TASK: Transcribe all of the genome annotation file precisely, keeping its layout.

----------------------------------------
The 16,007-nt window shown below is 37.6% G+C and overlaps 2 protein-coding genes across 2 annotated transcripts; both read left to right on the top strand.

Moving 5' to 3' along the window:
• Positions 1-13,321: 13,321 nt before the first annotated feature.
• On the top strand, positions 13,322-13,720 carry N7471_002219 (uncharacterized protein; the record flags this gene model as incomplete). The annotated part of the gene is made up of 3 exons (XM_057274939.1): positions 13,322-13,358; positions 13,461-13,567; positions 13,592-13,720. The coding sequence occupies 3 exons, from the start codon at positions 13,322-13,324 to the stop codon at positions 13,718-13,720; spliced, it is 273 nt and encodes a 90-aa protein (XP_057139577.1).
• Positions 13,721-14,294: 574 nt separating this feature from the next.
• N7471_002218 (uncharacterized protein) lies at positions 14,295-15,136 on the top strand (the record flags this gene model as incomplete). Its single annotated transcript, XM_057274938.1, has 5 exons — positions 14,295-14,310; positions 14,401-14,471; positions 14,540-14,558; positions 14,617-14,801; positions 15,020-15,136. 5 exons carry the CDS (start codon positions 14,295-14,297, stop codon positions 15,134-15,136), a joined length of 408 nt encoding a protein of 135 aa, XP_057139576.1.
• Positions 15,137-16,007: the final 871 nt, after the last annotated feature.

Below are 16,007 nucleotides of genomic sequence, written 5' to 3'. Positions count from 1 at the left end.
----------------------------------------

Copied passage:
The 16,007-nt window shown below is 37.6% G+C and overlaps 2 protein-coding genes across 2 annotated transcripts; both read left to right on the top strand.

Moving 5' to 3' along the window:
• Positions 1-13,321: 13,321 nt before the first annotated feature.
• On the top strand, positions 13,322-13,720 carry N7471_002219 (uncharacterized protein; the record flags this gene model as incomplete). The annotated part of the gene is made up of 3 exons (XM_057274939.1): positions 13,322-13,358; positions 13,461-13,567; positions 13,592-13,720. The coding sequence occupies 3 exons, from the start codon at positions 13,322-13,324 to the stop codon at positions 13,718-13,720; spliced, it is 273 nt and encodes a 90-aa protein (XP_057139577.1).
• Positions 13,721-14,294: 574 nt separating this feature from the next.
• N7471_002218 (uncharacterized protein) lies at positions 14,295-15,136 on the top strand (the record flags this gene model as incomplete). Its single annotated transcript, XM_057274938.1, has 5 exons — positions 14,295-14,310; positions 14,401-14,471; positions 14,540-14,558; positions 14,617-14,801; positions 15,020-15,136. 5 exons carry the CDS (start codon positions 14,295-14,297, stop codon positions 15,134-15,136), a joined length of 408 nt encoding a protein of 135 aa, XP_057139576.1.
• Positions 15,137-16,007: the final 871 nt, after the last annotated feature.

Below are 16,007 nucleotides of genomic sequence, written 5' to 3'. Positions count from 1 at the left end.